To J. D. Hooker 8 January 1
Down, | Beckenham, Kent. | Railway Station | Orpington. S.E.R.
My dear Hooker
There can be no doubt that the men whom you have consulted are excellent judges, & that it wd be very rash of you not to follow their advice.2 Do not say that you regret having told me of your wish & intentions; for I shall always think of your & Huxleys sympathy & aid with the deepest satisfaction.—3 As you are not to write I am all the more inclined to do so, but my wife & George think (like Huxley) that I had better not, & perhaps I shall succomb. Anyhow I will write a savage letter & that will do me some good, if I do not send it!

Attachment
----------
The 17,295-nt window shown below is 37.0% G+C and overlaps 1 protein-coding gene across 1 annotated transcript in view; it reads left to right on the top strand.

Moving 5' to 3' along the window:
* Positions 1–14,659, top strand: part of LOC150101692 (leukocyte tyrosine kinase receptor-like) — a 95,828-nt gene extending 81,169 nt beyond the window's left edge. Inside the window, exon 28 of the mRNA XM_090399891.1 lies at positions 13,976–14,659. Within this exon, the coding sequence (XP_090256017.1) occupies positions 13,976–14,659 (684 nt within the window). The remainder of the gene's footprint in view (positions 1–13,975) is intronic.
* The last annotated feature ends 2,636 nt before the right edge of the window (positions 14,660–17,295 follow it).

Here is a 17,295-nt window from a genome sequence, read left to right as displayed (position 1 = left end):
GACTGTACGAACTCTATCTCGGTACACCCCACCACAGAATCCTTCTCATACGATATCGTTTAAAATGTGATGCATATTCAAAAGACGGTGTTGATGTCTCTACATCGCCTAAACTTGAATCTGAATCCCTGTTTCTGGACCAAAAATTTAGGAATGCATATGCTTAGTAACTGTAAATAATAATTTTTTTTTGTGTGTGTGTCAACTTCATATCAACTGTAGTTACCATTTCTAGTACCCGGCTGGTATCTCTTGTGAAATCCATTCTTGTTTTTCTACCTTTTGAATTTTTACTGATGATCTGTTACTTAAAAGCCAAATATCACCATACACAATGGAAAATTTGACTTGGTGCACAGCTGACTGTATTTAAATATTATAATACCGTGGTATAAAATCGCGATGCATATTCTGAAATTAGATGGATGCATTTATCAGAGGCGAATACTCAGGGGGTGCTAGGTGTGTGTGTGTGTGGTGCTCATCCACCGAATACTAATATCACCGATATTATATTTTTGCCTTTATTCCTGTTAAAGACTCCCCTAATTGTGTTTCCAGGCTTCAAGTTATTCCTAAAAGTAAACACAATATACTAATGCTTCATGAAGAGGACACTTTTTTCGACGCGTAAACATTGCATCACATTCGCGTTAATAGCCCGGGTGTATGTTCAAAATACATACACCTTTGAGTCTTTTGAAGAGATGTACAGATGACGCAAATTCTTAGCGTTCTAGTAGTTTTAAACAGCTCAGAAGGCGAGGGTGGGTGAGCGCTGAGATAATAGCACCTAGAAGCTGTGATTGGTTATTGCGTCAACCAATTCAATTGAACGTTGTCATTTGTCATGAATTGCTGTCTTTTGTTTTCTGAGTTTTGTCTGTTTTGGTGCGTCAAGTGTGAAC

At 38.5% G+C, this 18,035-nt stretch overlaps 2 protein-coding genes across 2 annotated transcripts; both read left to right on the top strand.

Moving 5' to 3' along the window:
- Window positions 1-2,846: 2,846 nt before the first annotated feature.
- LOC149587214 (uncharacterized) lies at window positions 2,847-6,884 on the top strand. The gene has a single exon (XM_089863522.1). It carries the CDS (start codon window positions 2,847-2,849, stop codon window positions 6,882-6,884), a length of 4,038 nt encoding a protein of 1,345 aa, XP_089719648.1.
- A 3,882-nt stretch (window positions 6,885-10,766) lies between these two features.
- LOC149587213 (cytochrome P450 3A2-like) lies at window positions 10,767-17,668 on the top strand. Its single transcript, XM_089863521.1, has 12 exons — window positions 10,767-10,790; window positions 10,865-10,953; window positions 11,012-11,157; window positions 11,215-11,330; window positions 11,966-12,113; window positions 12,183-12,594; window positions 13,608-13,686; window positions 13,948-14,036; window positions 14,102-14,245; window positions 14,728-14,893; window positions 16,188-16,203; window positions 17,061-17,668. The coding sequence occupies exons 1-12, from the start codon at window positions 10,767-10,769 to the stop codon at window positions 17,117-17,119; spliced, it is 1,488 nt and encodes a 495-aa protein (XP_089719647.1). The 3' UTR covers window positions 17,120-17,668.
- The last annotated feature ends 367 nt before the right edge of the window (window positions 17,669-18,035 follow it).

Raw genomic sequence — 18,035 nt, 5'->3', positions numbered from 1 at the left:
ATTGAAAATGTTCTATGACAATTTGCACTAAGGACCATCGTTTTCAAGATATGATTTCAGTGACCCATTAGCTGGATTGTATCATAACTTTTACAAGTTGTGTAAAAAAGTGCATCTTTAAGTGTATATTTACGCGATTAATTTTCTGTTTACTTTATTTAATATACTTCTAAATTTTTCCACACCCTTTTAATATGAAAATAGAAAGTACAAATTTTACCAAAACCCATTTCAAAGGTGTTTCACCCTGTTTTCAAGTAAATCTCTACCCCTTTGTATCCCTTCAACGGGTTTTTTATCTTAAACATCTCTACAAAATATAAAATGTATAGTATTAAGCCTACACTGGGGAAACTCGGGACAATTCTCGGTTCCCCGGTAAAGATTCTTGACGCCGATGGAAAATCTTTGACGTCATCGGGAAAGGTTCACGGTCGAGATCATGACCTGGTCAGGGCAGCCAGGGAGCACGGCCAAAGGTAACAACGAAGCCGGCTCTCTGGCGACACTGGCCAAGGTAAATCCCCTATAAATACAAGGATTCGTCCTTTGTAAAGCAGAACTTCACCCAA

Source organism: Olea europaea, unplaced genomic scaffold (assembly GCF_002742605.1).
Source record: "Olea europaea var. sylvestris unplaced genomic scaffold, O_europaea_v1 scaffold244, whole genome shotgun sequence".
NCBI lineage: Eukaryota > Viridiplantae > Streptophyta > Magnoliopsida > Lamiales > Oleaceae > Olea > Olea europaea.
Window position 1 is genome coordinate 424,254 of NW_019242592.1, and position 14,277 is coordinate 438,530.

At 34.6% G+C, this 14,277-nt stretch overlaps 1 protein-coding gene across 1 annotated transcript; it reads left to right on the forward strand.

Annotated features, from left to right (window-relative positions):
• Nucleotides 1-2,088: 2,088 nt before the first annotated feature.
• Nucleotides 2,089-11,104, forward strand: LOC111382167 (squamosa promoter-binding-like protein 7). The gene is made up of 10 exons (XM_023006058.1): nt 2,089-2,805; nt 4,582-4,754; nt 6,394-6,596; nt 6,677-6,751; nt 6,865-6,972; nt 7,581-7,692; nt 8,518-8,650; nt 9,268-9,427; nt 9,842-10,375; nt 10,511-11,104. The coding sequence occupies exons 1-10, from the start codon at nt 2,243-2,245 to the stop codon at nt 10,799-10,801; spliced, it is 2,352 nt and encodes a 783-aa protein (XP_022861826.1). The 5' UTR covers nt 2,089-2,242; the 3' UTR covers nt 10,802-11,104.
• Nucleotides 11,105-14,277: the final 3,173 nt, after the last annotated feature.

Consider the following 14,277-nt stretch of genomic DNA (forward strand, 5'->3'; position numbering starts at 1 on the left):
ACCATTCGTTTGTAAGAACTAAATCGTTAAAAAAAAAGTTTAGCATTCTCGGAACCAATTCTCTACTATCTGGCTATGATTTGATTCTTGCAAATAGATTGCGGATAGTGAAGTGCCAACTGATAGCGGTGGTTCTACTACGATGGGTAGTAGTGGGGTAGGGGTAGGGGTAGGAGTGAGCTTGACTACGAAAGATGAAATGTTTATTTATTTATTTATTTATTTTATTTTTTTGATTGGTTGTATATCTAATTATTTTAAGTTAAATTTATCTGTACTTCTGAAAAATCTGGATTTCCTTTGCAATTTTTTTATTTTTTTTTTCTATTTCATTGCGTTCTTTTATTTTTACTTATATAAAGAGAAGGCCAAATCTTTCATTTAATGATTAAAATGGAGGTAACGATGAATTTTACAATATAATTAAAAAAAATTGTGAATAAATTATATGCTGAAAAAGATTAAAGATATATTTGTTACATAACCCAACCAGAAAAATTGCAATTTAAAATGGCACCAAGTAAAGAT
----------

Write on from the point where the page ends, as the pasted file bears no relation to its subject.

Drosophyllum has arrived all safe, & I long to see the glands secreting.4
Oliver writes that he is going to send me the dried specimens of Genlisea & I heartily thank him & you.— He tells me of some German paper about Aldrovanda & Utricularia,— if by Cohn I have it.—5
My dear old friend | yours affecty | Ch Darwin
I do not think that there is any risk, but it frightens me to imagine the parcel of Genlisea lost on the Railway.
JDH would be rash not to follow advice of his friends. [CD’s] wife and George oppose his writing to Mivart.